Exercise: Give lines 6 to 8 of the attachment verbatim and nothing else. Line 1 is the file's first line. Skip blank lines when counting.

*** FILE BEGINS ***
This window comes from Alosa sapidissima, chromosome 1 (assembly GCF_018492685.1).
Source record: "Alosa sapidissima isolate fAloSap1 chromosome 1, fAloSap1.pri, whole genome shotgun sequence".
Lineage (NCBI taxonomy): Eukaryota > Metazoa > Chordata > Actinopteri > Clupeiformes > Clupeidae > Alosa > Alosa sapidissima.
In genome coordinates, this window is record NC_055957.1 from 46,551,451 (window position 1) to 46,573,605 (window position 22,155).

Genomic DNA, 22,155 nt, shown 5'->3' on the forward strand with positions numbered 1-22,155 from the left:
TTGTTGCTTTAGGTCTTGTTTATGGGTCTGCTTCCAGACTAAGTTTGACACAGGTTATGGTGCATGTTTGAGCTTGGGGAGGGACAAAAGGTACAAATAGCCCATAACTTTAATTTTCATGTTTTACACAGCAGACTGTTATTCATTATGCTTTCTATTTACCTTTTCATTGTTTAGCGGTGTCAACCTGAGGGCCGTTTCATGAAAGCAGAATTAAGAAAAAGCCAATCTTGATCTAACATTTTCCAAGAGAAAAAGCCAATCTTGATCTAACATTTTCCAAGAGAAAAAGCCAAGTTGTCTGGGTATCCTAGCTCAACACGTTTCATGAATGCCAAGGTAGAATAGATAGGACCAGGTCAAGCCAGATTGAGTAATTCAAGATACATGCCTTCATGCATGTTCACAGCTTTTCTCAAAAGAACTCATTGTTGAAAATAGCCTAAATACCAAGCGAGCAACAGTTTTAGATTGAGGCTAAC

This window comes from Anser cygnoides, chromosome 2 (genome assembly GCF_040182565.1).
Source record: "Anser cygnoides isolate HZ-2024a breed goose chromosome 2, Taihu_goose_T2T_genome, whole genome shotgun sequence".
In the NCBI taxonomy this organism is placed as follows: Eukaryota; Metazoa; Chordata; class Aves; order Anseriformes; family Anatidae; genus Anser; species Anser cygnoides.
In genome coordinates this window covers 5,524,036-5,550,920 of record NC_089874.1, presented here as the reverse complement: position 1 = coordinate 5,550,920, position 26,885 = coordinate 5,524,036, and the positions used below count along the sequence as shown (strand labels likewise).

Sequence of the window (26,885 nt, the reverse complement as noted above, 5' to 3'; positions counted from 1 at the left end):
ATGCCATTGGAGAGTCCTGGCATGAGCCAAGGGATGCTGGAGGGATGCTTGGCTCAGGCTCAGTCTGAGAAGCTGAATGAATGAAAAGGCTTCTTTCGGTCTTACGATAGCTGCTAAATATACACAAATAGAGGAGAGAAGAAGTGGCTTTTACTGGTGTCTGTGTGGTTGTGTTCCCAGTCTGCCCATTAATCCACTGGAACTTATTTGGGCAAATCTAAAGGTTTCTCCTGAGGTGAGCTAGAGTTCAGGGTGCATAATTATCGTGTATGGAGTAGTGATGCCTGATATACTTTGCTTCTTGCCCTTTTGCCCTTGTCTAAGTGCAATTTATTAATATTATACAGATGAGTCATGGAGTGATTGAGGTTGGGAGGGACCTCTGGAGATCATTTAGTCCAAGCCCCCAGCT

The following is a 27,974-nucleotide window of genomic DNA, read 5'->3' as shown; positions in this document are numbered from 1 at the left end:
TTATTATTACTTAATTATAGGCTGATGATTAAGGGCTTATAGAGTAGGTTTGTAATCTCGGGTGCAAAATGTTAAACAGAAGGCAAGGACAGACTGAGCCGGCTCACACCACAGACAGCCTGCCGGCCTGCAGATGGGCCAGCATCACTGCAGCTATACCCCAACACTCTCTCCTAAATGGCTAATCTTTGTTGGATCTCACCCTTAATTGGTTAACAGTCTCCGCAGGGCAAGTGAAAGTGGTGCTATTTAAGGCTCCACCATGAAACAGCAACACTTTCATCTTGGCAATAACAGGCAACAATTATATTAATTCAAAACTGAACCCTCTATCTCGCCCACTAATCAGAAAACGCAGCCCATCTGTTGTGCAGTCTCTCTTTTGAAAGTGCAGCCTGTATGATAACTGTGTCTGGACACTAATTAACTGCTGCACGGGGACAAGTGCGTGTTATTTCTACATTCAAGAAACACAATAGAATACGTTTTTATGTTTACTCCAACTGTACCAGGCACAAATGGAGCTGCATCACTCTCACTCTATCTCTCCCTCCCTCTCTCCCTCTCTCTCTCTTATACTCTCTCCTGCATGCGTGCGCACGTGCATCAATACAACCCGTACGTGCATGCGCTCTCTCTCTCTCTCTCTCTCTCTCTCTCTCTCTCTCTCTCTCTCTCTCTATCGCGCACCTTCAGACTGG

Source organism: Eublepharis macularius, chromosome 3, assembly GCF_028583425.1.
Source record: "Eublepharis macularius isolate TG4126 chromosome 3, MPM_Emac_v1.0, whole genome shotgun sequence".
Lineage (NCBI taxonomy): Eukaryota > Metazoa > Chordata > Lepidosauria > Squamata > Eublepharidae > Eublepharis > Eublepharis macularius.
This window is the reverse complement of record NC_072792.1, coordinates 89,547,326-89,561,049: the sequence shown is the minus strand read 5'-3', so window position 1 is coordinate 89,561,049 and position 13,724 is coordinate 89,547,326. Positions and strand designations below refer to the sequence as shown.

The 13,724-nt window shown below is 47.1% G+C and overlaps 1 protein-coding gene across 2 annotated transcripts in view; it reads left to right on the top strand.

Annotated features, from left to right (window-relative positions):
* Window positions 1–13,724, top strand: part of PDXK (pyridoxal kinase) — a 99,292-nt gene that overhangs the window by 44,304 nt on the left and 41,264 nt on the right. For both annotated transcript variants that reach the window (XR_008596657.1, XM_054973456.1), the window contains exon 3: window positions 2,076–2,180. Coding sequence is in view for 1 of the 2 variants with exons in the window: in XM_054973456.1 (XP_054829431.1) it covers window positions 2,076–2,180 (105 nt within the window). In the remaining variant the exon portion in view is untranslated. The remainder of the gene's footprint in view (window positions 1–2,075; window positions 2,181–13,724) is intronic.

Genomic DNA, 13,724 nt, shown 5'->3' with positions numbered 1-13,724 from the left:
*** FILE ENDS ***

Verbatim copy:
TTGTTGCTTTAGGTCTTGTTTATGGGTCTGCTTCCAGACTAAGTTTGACACAGGTTATGGTGCATGTTTGAGCTTGGGGAGGGACAAAAGGTACAAATAGCCCATAACTTTAATTTTCATGTTTTACACAGCAGACTGTTATTCATTATGCTTTCTATTTACCTTTTCATTGTTTAGCGGTGTCAACCTGAGGGCCGTTTCATGAAAGCAGAATTAAGAAAAAGCCAATCTTGATCTAACATTTTCCAAGAGAAAAAGCCAATCTTGATCTAACATTTTCCAAGAGAAAAAGCCAAGTTGTCTGGGTATCCTAGCTCAACACGTTTCATGAATGCCAAGGTAGAATAGATAGGACCAGGTCAAGCCAGATTGAGTAATTCAAGATACATGCCTTCATGCATGTTCACAGCTTTTCTCAAAAGAACTCATTGTTGAAAATAGCCTAAATACCAAGCGAGCAACAGTTTTAGATTGAGGCTAAC

This window comes from Anser cygnoides, chromosome 2 (genome assembly GCF_040182565.1).
Source record: "Anser cygnoides isolate HZ-2024a breed goose chromosome 2, Taihu_goose_T2T_genome, whole genome shotgun sequence".